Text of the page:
The buying and selling of human organs is generally frowned upon. But should this be the case? There’s an argument to be made that if kidney sales were legal, more lives could be saved (because more people would be willing to part with a kidney), and overall health care costs would decline (because a kidney transplant is cheap compared to years of dialysis and treatment). And what’s the suggested fair retail price for a kidney? About $50,000.
In a New York Times op-ed, Alexander Berger presses the idea that the selling (or buying) of a kidney should be completely legal and open to everyone. Berger is not a doctor or an academic. He doesn’t work in the health care field at all. He’s only 21 years old. So why should we care about his opinion?
Well, he has quite an interesting point of view. Berger is in the process of donating a kidney to someone he’s never met. He’ll endure what he calls a “safe and relatively painless” procedure that’ll required him to spend three days in the hospital and take several weeks off from work (at a nonprofit charity research foundation). And why is he doing this? Berger sees the donating of a kidney as little more than “one of the many ways a reasonably altruistic person can help others.”
Berger holds that his personal sacrifice is outweighed by the good that’ll come of his anonymous donation—namely, that the recipient should wind up living roughly 10 extra years. Relatively pain- and hassle-free years at that.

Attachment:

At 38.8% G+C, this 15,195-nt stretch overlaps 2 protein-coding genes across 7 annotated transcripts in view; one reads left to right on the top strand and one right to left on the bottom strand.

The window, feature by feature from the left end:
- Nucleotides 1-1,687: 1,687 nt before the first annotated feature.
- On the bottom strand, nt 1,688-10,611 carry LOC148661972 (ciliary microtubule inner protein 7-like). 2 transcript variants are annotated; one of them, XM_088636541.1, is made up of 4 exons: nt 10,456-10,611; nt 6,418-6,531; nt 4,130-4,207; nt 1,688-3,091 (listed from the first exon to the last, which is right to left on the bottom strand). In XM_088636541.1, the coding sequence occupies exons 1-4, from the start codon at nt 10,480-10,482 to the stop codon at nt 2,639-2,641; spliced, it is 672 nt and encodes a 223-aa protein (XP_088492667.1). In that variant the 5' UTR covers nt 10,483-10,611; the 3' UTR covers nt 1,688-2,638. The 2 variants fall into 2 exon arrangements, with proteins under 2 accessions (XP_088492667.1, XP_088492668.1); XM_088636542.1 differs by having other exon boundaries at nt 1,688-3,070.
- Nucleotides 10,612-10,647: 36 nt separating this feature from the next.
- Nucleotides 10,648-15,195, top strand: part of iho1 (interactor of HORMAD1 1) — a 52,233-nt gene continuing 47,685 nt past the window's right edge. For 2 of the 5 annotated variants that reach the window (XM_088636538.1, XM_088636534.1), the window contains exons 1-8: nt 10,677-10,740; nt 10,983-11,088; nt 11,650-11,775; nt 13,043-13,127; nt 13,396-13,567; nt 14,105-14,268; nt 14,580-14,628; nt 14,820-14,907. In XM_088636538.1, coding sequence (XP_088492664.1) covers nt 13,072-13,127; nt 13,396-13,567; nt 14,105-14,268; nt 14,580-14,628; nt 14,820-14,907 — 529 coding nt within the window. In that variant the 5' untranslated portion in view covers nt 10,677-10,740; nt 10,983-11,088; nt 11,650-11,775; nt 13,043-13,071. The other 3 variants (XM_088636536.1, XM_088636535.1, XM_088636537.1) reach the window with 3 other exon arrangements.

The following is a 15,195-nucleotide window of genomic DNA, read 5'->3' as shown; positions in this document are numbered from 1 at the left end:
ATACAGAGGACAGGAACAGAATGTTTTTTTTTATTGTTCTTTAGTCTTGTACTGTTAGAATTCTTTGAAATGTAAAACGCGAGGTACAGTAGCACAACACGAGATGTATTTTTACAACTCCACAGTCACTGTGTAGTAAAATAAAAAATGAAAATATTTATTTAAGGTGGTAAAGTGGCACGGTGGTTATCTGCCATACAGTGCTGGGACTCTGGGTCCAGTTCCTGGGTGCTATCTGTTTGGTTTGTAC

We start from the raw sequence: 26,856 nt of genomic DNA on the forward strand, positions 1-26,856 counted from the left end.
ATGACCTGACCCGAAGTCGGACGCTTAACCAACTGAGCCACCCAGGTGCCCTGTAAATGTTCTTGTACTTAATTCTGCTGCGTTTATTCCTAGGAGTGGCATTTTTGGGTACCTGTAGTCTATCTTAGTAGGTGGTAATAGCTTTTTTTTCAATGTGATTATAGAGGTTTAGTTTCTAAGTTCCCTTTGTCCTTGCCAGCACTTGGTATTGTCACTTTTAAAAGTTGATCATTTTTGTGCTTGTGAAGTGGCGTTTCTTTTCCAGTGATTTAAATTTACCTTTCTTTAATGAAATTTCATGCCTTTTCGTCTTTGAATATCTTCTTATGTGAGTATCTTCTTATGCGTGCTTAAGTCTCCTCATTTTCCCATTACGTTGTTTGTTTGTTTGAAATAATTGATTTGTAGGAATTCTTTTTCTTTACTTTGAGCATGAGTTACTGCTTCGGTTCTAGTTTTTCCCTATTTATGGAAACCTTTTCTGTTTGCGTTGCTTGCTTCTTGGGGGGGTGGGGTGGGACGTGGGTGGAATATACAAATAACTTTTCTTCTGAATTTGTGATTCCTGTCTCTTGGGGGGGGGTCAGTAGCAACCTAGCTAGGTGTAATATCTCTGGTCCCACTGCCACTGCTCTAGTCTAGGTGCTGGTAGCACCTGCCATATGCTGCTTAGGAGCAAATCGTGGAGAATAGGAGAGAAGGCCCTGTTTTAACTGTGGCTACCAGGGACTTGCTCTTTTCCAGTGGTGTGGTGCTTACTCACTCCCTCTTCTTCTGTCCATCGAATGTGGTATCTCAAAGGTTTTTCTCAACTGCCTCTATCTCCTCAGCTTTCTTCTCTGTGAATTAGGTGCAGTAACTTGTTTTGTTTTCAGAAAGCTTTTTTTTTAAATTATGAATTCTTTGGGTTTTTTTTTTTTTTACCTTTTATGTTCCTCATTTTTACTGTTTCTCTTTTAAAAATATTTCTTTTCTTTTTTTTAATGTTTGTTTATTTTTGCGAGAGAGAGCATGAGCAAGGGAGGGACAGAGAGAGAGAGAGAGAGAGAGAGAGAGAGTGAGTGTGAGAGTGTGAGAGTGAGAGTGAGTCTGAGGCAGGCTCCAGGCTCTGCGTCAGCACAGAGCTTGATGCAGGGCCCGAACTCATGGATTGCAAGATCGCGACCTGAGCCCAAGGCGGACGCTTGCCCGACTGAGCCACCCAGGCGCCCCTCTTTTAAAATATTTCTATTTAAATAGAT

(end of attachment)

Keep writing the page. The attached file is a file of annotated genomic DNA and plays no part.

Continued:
Berger acknowledges that most people don’t feel the same way as him. If they did, the waiting lists for kidneys wouldn’t be quite so enormous, and thousands of people wouldn’t die each year while waiting for a kidney. He writes that friends and family view the donation more as “a crazy act of self-sacrifice” than a logical response to help.
What, Berger wonders, would happen if the removal of one’s kidney wasn’t perceived as “crazy,” or even particularly unselfish? What if it was legal for money to enter the equation? What if the donor became more of a business partner—an individual who owns something valuable, and who would be fairly compensated for giving it up?
Berger isn’t suggesting that the recipients actually foot the bill for kidneys. That’d only help those rich enough to drop tens of thousands of dollars on a kidney, and it’d likely create an ugly auction-type situation, with people outbidding each other to keep their loved ones alive. Instead, Berger—and plenty of others, including plenty in the fields of medicine and ethics—propose a well-regulated legal market for kidneys, in which only government agencies or specified nonprofits could purchase the organs. Then …
they would allocate them on the basis of need rather than wealth, the same way that posthumously donated organs are currently distributed. The kidneys would be paid for by whoever covers the patient, whether that is their insurance company or Medicare. Ideally, so many donors would come forward that no patient would be left on the waiting list.
Compared to dialysis and treatment for a patient in need of a kidney, a transplant generally saves roughly $100,000. That means that even when factoring in a payment of $50,000 to the donor, a legalized kidney marketplace winds up saving money.
Because monetary compensation is very likely to attract more donors looking to cash in on the assets in their abdomens, such a system is also likely to save more people too.